When most people think of painting surfaces, they think canvas! If a painting isn’t on canvas, it can’t be a real painting, right?

Well…actually, canvas may not be the best surface for oil paints. If you were to paint directly on raw canvas, the canvas would rot and the painting would fall apart. That’s why artists add a coating to the canvas. If you’re hard core, you coat it with rabbit skin glue (yes, it’s made from rabbit skin) and lead white. It’s a lot of trouble and not something you want to do with poor ventilation. But done right, it’s supposed to give a very smooth surface, perfect if you like working slowly with tight detail.

If you’re not a super duper professional, you’d probably coat your canvas (or buy canvases already coated) with acrylic gesso. That was my standard coating for many years, and still is when I paint on canvas.
The past couple years, I’ve switched to painting on panel. They’re more easily transportable, and inexpensive. I used to buy them, but the cheapskate inside of me bristled at paying 3-4 bucks a board. Now I make my own for like 90 cents each, and they work great.

I love watching YouTube videos by other artists. One of my favorites is Stefan Baumann. I can’t recommend his videos enough. They’re incredible informational about the technical parts of painting, as well as inspirational. He deals with every aspect of painting, including the Golden Mean, composition, lighting, plein air, supplies, color, subject matter, abstraction, realism, etc., etc.

The reason I bring him up is that he also has terrific videos all about canvas and panels. Stefan’s the one who taught me that acrylic gesso is basically little more than common housepaint in composition. If you’re going to paint on panels, then there’s any easier method to coat them. I’ve posted his videos that explain all this in detail at the end of this entry, but I’ll summarize how I make my panels here.

First, I go to a local hardware store with a lumber yard and buy a 4-foot by 8-foot sheet of 1/8″ thick MDF board. (I’ve read untempered Masonite hardboard works too, but my lumber yard only carries the tempered type, which isn’t supposed to work well.) The reason I choose the 1/8″ thickness is because that’s the thickness my pochade box and my drying box hold.

The lumber yard offers cutting services, so I have them cut a couple 16” x 20” pieces from the sheet. Then from the rest of it, I have it cut up into 11” x 14” boards. I take home any of the scrap and cut them up later at my house with a common saw. I usually walk out of there with over 2 dozen panels.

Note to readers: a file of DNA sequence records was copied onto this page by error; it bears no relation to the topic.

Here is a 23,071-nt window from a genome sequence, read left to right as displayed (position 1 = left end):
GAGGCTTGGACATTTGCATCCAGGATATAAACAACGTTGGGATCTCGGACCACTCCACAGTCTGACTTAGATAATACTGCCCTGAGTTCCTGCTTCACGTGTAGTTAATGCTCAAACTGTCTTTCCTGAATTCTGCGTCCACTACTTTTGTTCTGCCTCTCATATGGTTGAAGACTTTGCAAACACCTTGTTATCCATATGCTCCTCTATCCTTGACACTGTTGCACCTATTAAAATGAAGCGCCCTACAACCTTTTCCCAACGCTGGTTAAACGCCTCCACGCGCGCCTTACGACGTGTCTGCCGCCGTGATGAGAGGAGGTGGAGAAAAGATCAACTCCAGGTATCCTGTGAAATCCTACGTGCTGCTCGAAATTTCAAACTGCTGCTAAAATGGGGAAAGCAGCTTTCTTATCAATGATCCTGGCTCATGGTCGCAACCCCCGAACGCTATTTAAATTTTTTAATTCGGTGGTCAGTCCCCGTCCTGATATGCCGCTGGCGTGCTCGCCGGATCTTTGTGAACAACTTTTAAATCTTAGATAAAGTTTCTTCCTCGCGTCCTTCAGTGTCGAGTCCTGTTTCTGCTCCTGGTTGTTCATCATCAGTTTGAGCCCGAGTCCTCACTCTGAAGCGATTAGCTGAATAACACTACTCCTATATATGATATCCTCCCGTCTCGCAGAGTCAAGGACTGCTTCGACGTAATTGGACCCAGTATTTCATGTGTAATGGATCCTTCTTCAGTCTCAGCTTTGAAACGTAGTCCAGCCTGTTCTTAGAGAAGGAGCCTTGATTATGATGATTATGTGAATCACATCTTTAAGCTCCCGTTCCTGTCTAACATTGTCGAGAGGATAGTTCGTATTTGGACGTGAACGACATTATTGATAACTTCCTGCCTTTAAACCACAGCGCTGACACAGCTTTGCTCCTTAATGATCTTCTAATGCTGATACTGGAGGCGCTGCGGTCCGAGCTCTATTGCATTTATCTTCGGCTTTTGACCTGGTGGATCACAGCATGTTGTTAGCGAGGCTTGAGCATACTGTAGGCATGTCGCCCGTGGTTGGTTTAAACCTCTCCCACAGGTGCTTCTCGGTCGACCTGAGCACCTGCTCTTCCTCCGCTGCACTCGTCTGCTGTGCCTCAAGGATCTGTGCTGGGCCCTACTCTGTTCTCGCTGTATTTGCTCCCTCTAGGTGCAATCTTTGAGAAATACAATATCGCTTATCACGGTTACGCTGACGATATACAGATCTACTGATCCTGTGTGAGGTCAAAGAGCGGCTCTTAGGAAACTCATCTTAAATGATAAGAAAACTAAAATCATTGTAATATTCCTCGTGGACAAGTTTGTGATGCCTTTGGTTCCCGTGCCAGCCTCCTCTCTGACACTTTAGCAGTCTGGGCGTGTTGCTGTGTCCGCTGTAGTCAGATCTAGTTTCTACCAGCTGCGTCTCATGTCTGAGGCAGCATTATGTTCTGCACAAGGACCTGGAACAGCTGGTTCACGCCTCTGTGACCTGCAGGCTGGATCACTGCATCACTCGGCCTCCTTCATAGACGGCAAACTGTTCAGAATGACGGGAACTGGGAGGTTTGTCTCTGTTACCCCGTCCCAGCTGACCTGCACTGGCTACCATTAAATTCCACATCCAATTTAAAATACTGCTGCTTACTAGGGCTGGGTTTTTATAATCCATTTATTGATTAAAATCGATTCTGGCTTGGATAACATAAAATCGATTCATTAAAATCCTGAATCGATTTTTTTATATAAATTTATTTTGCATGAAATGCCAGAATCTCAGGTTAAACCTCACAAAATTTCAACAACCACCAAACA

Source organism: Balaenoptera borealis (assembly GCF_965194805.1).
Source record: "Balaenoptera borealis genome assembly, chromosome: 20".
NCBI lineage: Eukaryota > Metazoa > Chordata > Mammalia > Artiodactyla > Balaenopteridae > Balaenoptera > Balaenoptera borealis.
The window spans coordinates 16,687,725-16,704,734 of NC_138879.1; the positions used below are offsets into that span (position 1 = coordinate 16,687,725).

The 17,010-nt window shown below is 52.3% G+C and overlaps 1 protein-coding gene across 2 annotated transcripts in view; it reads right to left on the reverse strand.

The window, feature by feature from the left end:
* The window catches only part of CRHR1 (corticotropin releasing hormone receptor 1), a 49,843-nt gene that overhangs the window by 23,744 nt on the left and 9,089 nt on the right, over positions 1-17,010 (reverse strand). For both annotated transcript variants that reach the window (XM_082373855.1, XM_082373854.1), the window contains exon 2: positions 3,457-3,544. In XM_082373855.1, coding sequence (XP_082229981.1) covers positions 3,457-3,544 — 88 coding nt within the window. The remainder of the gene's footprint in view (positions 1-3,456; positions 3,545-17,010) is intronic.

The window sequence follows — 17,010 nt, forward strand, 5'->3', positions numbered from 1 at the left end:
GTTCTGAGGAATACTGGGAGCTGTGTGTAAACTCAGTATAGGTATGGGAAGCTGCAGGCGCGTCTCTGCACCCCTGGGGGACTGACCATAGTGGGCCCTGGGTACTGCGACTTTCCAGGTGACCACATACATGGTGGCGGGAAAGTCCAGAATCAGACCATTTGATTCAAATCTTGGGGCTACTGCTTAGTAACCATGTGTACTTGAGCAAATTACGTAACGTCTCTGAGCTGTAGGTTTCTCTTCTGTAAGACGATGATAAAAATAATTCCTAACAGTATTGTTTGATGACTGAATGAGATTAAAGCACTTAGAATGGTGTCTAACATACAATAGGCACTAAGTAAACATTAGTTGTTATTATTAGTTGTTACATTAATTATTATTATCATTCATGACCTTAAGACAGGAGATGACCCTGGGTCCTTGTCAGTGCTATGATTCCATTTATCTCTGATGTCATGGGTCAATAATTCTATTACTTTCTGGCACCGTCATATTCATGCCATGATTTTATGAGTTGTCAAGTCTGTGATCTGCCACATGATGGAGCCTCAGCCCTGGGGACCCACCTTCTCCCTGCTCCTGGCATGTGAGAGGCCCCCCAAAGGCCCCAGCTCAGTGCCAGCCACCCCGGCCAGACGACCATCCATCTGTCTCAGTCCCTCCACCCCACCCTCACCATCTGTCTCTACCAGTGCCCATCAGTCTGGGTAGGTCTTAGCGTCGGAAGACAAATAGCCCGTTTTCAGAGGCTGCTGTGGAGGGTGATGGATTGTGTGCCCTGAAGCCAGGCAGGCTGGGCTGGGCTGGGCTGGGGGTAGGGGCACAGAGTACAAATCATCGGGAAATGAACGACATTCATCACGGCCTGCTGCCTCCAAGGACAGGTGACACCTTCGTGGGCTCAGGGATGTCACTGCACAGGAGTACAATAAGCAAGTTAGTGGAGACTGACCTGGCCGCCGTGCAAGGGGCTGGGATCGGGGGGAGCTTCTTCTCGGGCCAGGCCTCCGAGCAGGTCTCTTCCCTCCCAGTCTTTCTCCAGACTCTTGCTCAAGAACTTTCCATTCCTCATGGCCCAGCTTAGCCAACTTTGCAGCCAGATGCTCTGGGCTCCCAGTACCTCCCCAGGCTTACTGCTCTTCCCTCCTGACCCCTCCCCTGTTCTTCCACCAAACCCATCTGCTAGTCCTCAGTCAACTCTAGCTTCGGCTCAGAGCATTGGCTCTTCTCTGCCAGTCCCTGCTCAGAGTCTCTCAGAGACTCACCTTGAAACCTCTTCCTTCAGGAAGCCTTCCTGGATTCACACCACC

Inside the hardware store itself, I buy 3 cans of basic primer spray paint. I usually buy a red, brown, and green paint. When I get home, I lay a huge tarp in my garage and spray a coat of the spray paint on each board. I paint some brown, some red, and some green. When they dry, I give them a second coat. When that dries, they get a third and final coat. Sometimes, I mix colors between coats. This gives some interesting neutral colors. If the spray paints in your store aren’t a color you like to tint your panels with, then you can always spray paint them white and tint them when they’re dry with whatever method you prefer.

By painting the panels in color, I not only give the panel a coating to paint on, I already have them tinted. I tint all my panels and canvases for three reasons:

  1. It’s easier to judge my colors on a neutral background. A dark color looks too intense on a white background. A light color is hard to see. Since painting involves playing a color against another for effect, it’s easier to see the correct color if it’s on a neutral base.
  2. It looks amateurish to have spots on your surface that’s unfinished when you’re done painting. But, if it’s tinted, you’re guaranteed of having paint on every part of your surface.
  3. Sometimes, artists purposely let the undercoating show a little bit all over the painting. If you have a red tint on the surface and paint a lot of green trees, the red that shows through can add energy and sparkle to the green. Plus the bits of red all over the surface can add harmony and unity to the color scheme.

Another good tip I learned from Stefan Baumann is to pick one size of panel and stick with it. For plein air, I almost always paint 11” x 14” panels. I purposely bought an easel that accommodates it. I have a drying box that also accommodates 11” x 14” panels. I can carry unused as well as finished paintings with it when I’m on a painting vacation. I don’t have to worry about transporting wet paintings, like I would if I had different sizes. It also makes it easier when buying frames.

Don’t I ever paint on canvas? Sure, if I work large. Panels don’t work well larger than 16” x 20” because they’re too heavy and can tend to warp if you don’t attach braces to the back. Rather than deal with that, I’ll go for a nice canvas from the art supply store or even stretch my own. In that case, I do use acrylic gesso. Since this entry deals with plein air specifically, I won’t go into any more detail on that right now.

What I will do is end this entry with Stefan’s videos. If you like them, feel free to comment on his YouTube channel and let him know who sent you. It’s not like he knows me or anything, although I would love to take a workshop from him one day.

Next blog, we’ll talk about paint. See you then.